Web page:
L.A. Private Elementary School Buzz

Private Elementary school BUZZ
  • Turning Point School’s Admissions Director, Maggie Wright is retiring. She will be replaced by Amy Calvert, currently the Co-Director of Admissions and Placement.
  •  The Willows School has been relying on the expertise of Elizabeth Berkley (she starred in the movie “Showgirls”) to help Middle School girls with life skills like body image. Not surprisingly, some curious dads have been Googling her past film roles. She founded a non-profit, “Ask Elizabeth” to help adolescent girls.
  • An education consultant with connections at many of the top private elementary schools tells me the number of admissions directors who are requesting her to ask her clients to pick a “first choice” school is way up this year.
  • Just because an elementary school gets applications from 100 or more preschools doesn’t mean they accept kids from that many schools…”feeder” schools are alive and well at some top private elementary schools.
  • Heidi Klum and Seal have split, but some Turning Point School parents haven’t forgotten when this former couple’s kids attended the school and Seal would obnoxiously speed to the front of the long carpool line and cut in front of waiting parents in his special Audi (only available in Germany), To avoid an accident, waiting parents would reluctantly allow him to cut in line. Who does that? Now their kids attend a school on Mulholland.
  • It’s spring, which means private school auctions. Bid to win! Brentwood School will hold their event at the Fairmont Hotel, Santa Monica. The Center For Early Education’s soiree will be at Hollywood & Highland, catered by Wolfgang Puck and The WillowsSchool will host a Moroccan-themed event on its own campus. Oakwood School will host its auction downtown at The Historic Cooper Building with catering by Global Cusine.

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Christina Simon: Los Angeles, California, United States I'm the mom of a daughter (15) and a son (12) who attend Viewpoint School in Calabasas. I live in Coldwater Canyon with my family and a rescue pit bull, Cocoa. Contact me at csimon2007@gmail.com

9 thoughts on “L.A. Private Elementary School Buzz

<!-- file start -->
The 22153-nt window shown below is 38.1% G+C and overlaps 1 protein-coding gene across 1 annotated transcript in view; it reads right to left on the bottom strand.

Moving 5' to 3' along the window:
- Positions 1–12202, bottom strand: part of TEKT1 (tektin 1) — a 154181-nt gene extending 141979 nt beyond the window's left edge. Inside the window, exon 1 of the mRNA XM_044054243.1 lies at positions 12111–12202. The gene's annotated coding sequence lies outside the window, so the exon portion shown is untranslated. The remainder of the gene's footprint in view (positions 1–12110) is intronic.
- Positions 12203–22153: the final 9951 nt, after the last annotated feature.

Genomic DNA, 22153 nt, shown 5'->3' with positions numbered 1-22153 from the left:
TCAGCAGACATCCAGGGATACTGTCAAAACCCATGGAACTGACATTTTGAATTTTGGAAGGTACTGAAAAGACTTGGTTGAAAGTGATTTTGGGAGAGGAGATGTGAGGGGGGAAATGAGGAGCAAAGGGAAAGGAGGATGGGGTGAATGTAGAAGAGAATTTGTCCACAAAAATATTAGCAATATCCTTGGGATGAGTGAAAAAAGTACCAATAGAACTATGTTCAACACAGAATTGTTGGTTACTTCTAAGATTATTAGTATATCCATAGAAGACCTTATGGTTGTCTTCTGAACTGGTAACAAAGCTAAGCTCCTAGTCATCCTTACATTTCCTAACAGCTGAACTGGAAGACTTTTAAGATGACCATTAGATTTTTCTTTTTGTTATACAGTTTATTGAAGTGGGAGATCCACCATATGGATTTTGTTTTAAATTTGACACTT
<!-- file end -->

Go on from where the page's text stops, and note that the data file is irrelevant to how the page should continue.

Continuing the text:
1. Thank you for the post! What is the significance of the #1 choice? How does this change the process of choosing applicants or the admissions process from the AD’s perspective? As an applicant, it’s sometimes a tough choice to make and we don’t want to limit our options. Thanks!

  2. Hi Lynn, thanks for the great question! The issue of being asked by admissions directors to pick a “first choice” can be very tricky for families. In the blurb above, the educational consultant is working directly with admissions directors to communicate her clients’ first choice schools. Obviously, the schools want to know with certainty who will accept their offer of admission. Parents too, want to keep their options open and not make any missteps. That’s what makes this a delicate dance. We discuss the issue in our book and when we do speaking events. I think the bottom line is that if you have a first choice school, it’s fine to let the school know that, with the understanding that that school may talk to other schools. Or, they may not. Some admissions directors talk to each others. Many don’t. I’d try to get help from your preschool director and let him/her communicate the message about first choice schools on your behalf. With the schools that are not your first choice, you can always tell them how much you love the school, without saying the words, “first choice”. Or, some parents tell ALL the schools they are their first choice. I’m not a fan of that approach. Really, this is just a way for admissions directors to try to figure out how to get the best acceptance rate possible i.e. how to only admit families who will accept. No school wants to admit families who then decline the offer! Hope that helps! Christina

    1. Hello Christina: